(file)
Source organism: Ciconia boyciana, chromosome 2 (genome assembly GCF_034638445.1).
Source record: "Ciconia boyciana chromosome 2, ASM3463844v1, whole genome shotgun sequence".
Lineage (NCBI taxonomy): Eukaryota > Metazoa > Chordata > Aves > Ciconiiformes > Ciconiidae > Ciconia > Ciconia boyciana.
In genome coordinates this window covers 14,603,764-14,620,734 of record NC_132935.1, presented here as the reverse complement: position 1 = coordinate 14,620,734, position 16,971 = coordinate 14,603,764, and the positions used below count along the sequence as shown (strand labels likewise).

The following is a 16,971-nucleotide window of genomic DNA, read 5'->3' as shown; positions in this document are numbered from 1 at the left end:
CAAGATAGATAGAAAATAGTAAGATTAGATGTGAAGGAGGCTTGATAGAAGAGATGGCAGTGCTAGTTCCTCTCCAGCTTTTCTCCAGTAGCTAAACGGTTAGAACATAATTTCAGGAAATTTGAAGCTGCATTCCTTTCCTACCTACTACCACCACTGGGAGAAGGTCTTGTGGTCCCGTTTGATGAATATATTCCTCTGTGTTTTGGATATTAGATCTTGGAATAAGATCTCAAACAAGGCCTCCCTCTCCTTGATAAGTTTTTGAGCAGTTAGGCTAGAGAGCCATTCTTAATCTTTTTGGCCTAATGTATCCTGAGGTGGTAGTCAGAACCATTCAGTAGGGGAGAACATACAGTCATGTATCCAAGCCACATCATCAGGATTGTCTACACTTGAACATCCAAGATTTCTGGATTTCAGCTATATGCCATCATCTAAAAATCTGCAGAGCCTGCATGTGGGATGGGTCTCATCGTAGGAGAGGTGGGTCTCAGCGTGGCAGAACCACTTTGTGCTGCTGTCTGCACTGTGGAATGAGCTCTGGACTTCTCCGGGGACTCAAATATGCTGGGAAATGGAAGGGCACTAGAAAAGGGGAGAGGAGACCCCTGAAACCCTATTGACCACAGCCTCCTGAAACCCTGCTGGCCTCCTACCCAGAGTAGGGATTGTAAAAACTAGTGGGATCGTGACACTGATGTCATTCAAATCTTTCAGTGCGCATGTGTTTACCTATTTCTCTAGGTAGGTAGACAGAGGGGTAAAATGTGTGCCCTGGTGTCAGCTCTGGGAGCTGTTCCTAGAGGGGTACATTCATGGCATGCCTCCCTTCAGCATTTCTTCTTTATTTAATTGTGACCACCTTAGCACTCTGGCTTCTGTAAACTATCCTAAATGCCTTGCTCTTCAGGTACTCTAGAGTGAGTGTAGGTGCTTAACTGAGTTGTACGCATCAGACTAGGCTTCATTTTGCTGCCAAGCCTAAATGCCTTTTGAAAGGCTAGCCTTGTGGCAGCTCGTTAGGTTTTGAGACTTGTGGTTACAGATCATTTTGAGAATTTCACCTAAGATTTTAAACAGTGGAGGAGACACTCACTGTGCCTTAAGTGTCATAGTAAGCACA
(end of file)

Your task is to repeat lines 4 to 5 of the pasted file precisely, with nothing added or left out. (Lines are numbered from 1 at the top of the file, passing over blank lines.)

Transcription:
In genome coordinates this window covers 14,603,764-14,620,734 of record NC_132935.1, presented here as the reverse complement: position 1 = coordinate 14,620,734, position 16,971 = coordinate 14,603,764, and the positions used below count along the sequence as shown (strand labels likewise).

The following is a 16,971-nucleotide window of genomic DNA, read 5'->3' as shown; positions in this document are numbered from 1 at the left end: